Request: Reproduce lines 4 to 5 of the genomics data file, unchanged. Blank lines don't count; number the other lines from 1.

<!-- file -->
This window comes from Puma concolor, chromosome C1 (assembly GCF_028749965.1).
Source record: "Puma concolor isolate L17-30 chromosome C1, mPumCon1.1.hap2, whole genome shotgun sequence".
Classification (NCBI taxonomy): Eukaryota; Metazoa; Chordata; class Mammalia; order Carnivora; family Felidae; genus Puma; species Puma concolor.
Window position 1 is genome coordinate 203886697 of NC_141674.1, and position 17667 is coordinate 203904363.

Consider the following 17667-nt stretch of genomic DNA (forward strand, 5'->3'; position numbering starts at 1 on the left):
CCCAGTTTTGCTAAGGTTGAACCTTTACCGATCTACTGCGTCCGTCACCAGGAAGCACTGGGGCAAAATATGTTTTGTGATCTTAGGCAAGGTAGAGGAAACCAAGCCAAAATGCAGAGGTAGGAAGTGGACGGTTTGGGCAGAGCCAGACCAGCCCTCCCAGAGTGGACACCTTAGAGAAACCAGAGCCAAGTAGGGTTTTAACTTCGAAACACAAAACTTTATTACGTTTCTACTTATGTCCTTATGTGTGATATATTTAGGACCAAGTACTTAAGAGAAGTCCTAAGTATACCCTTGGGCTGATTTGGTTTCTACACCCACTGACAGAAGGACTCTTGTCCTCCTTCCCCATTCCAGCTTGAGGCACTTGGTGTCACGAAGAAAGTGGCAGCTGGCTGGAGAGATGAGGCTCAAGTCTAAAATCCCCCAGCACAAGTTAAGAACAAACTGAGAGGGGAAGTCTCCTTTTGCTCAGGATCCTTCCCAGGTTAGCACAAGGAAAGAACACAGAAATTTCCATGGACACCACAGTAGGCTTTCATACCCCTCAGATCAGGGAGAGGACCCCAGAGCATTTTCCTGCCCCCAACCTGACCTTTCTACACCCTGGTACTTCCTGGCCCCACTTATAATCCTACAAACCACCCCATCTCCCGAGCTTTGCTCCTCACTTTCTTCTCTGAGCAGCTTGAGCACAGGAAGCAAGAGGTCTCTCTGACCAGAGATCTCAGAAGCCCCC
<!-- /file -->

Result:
Window position 1 is genome coordinate 203886697 of NC_141674.1, and position 17667 is coordinate 203904363.

Consider the following 17667-nt stretch of genomic DNA (forward strand, 5'->3'; position numbering starts at 1 on the left):